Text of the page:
Flake says, "The argument was based on true equipoise for a randomized trial existing in the medical community and the ethical obligation to prove efficacy of a surgical procedure prior to dissemination of the procedure as standard or accepted care." Flake continues to say, "there are many examples of harm to patients from early widespread application of unproven surgical procedures such as intestinal bypass for morbid obesity."

The randomization of the trial was a significant issue for accrual of patients for the trial, according to Flake. "Patients were not referred to a surgical center unless they expressed willingness for randomization during the initial evaluation and counseling at the Data and Study Coordinating Center [DSMC]," he says. Counseling was based on principles of equipoise, and attempts were made to objectively dispel biases within the patients regarding the efficacy of prenatal surgery, Flake says. "Nevertheless, accrual was much slower than anticipated, undoubtedly in part due to resistance," he says.

Surprisingly for some, there were few ethical objections from the various oversight bodies for the trial, according to Flake. "Those oversight bodies included the Maternal Fetal Medicine Network Advisory Board, the DSMC, the Steering Committee, the hospital IRBs, and our own Fetal Treatment Oversight Committee at CHOP. This suggested that there was agreement among these bodies that the disability related to MMC warranted the risks of prenatal treatment, that there was true equipoise with respect to efficacy justifying randomization, and that it was important to determine efficacy unequivocally before the procedure became widely disseminated," he says.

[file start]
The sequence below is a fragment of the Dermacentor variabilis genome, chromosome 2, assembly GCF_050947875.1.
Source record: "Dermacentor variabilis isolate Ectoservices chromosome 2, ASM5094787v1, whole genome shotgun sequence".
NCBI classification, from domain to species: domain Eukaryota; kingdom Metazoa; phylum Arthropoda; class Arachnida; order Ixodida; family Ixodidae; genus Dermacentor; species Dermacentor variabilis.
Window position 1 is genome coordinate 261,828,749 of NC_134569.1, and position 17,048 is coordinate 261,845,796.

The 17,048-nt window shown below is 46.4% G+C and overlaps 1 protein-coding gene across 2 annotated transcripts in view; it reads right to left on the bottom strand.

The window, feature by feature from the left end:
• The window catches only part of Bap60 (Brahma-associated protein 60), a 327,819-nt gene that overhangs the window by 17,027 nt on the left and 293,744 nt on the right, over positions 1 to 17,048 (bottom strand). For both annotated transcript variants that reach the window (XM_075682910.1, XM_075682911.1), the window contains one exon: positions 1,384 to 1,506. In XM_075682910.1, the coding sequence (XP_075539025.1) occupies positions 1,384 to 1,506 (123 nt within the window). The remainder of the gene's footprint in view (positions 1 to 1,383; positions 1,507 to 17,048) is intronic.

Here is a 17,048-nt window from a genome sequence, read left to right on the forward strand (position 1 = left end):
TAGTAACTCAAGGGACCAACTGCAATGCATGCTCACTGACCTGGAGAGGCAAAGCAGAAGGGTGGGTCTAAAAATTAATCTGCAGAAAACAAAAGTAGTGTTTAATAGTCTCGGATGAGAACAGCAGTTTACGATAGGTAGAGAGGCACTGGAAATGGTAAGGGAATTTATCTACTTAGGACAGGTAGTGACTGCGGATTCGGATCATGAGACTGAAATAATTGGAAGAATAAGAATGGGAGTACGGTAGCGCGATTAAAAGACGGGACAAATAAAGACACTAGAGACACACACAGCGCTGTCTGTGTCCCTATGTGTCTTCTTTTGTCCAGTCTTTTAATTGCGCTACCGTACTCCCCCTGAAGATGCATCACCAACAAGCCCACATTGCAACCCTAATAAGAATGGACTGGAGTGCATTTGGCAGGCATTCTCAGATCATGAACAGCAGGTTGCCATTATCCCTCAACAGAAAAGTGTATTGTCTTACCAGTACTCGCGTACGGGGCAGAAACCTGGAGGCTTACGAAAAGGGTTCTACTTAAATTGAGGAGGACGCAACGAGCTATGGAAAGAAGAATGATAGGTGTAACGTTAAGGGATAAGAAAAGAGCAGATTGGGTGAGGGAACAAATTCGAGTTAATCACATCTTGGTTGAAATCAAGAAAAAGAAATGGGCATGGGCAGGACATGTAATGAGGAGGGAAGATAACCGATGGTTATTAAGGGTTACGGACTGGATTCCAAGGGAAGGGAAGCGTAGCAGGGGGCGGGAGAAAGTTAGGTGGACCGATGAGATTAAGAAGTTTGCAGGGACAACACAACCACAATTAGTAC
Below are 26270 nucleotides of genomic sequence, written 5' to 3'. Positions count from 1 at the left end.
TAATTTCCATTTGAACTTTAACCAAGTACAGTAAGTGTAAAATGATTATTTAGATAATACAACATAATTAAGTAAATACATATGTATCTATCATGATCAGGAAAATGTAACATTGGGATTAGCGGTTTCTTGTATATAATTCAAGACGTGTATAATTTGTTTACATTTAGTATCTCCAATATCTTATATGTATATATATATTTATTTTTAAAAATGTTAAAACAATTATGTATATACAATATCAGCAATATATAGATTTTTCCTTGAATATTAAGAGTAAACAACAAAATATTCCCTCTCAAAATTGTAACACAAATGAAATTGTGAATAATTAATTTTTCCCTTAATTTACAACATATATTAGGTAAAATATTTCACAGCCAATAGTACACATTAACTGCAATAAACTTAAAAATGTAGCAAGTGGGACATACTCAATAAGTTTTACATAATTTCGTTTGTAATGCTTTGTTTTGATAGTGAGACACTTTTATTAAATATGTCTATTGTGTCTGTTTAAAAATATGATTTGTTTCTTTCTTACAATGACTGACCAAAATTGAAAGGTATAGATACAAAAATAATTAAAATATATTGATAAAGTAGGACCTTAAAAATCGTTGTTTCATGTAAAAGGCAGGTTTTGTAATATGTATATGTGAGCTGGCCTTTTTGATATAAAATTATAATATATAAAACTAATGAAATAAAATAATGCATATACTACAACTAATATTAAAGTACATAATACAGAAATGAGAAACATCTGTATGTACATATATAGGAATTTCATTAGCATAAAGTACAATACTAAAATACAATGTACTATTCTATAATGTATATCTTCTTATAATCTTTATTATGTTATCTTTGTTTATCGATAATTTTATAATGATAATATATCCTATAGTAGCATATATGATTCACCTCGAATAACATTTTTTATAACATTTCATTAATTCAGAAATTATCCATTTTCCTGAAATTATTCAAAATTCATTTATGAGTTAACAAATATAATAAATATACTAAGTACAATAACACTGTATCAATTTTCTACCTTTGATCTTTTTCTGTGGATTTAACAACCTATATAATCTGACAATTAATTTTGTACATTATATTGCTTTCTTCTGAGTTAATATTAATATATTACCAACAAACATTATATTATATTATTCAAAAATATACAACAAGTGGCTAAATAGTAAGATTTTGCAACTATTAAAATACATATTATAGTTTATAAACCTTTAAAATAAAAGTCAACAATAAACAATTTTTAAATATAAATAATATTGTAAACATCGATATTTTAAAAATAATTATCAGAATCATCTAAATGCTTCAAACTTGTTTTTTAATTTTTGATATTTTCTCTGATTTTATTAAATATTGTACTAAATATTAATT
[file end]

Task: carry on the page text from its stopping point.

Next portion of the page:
The trial was a success, says N. Scott Adzick, MD, pediatric surgeon, The Division of Pediatric General and Thoracic Surgery, The Children's Hospital of Philadelphia, and lead author of the study. "The current study reports data on 158 patients who were followed at least one year after surgery," Adzick explains. "At one year of age, 40% of the children in the prenatal surgery group had received a shunt, compared to 83% of the children in the postnatal group."

There were additional positive outcomes. "During pregnancy, all the fetuses in the trial had hindbrain herniation. However, at age one year, 36% of the infants in the prenatal surgery group no longer had any evidence of hindbrain herniation, compared to only 4% in the postnatal surgery group," says Adzick.


  1. Adzick NS, Thom E, Spong C, et al. Randomized trial of prenatal versus postnatal repair of myelomeningocele. NEJM 2011; 364:993-1004.


  • Mark J. Bliton, PhD, Associate Professor, Department of Medicine, Department of Obstetrics and Gynecology, Vanderbilt University Medical Center, Center for Biomedical Ethics & Society, Nashville, TN. E-mail: mark.bliton@vanderbilt.edu.
  • N. Scott Adzick, MD, Chief of Pediatric Surgery, The Division of Pediatric General and Thoracic Surgery, The Children's Hospital of Philadelphia. E-mail: adzick@email.chop.edu.
  • Alan W. Flake, MD, Director, Children's Institute for Surgical Science and the Pediatric Surgery Residency Training Program; Director, Children's Hospital of Philadelphia; Professor of Surgery and Obstetrics and Gynecology, University of Pennsylvania School of Medicine, all in Philadelphia. E-mail: flake@email.chop.edu.

For more information about spina bifida and the clinical trial, visit: http://www.spinabifidaassociation.org, then on the right side of the page, click on "MOMs Study Results."

To view a video about fetal surgery for myelomeningocele, go to http://www.chop.edu/video/fetal-surgery/spina-bifida-video.html.